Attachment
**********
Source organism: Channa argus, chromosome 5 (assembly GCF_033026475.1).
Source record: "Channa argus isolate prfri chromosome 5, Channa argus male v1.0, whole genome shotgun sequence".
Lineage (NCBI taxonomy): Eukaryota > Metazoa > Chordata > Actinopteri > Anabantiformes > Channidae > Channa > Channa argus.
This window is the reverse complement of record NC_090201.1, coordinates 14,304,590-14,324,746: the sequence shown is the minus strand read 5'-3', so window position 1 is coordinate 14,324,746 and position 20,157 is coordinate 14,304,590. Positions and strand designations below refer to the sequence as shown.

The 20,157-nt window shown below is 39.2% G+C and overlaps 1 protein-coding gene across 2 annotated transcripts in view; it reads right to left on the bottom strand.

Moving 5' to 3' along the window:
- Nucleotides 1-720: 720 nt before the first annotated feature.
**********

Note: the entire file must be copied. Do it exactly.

Source organism: Channa argus, chromosome 5 (assembly GCF_033026475.1).
Source record: "Channa argus isolate prfri chromosome 5, Channa argus male v1.0, whole genome shotgun sequence".
Lineage (NCBI taxonomy): Eukaryota > Metazoa > Chordata > Actinopteri > Anabantiformes > Channidae > Channa > Channa argus.
This window is the reverse complement of record NC_090201.1, coordinates 14,304,590-14,324,746: the sequence shown is the minus strand read 5'-3', so window position 1 is coordinate 14,324,746 and position 20,157 is coordinate 14,304,590. Positions and strand designations below refer to the sequence as shown.

The 20,157-nt window shown below is 39.2% G+C and overlaps 1 protein-coding gene across 2 annotated transcripts in view; it reads right to left on the bottom strand.

Moving 5' to 3' along the window:
- Nucleotides 1-720: 720 nt before the first annotated feature.